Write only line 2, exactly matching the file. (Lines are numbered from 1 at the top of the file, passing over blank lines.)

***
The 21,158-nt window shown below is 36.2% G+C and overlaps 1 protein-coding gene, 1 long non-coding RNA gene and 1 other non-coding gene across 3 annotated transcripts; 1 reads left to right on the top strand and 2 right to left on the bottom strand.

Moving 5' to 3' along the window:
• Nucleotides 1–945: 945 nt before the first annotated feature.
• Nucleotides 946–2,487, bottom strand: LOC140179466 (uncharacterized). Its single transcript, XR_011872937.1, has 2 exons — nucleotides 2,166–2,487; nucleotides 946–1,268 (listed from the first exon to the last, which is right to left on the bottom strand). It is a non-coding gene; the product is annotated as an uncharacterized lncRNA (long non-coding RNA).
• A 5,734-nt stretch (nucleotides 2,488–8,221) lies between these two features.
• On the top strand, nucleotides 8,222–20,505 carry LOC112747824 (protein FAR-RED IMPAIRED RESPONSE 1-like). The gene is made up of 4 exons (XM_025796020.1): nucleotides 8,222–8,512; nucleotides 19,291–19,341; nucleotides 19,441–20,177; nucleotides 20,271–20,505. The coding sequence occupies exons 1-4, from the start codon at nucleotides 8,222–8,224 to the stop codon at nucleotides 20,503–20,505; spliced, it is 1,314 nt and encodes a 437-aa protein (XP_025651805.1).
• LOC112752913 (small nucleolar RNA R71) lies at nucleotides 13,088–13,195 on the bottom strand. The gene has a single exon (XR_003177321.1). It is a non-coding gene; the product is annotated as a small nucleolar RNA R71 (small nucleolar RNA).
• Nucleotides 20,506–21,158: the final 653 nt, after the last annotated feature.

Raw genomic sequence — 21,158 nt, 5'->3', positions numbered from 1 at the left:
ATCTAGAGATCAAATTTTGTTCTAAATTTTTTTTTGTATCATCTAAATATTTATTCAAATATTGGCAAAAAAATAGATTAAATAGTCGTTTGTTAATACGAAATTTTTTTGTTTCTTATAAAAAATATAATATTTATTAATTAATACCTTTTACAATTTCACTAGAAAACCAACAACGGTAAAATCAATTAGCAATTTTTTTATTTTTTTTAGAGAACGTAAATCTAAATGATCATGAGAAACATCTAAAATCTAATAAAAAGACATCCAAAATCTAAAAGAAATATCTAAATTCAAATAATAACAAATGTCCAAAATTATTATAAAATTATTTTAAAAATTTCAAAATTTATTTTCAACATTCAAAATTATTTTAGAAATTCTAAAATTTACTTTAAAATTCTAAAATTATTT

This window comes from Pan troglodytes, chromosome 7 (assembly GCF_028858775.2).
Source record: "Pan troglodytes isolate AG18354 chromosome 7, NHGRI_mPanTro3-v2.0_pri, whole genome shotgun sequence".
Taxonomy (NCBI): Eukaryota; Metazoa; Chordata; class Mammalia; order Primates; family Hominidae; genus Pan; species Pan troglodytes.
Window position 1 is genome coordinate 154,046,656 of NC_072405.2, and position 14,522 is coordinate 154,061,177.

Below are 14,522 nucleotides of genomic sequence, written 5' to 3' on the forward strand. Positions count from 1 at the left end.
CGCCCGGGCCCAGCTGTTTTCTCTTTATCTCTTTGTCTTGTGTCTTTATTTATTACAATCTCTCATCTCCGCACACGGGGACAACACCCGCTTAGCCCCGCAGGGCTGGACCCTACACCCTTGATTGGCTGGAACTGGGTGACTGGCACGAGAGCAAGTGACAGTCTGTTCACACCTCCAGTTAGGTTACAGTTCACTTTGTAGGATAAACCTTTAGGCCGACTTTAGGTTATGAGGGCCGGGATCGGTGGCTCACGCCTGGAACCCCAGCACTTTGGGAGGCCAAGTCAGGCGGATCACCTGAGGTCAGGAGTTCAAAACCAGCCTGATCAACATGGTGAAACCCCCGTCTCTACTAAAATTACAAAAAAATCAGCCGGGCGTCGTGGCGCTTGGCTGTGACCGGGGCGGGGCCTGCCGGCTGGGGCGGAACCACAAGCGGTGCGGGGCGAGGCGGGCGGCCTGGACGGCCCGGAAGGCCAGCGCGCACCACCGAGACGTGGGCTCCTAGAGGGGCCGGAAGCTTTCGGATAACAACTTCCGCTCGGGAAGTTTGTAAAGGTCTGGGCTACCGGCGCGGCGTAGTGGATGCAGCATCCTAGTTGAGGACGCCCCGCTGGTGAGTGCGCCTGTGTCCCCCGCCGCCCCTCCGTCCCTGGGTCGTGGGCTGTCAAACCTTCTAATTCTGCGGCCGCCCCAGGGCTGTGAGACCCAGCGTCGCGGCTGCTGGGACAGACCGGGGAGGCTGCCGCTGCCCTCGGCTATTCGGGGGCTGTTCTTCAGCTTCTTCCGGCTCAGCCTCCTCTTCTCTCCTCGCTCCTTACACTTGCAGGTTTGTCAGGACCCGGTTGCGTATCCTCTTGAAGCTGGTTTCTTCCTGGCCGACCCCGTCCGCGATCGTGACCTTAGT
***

Moving 5' to 3' along the window: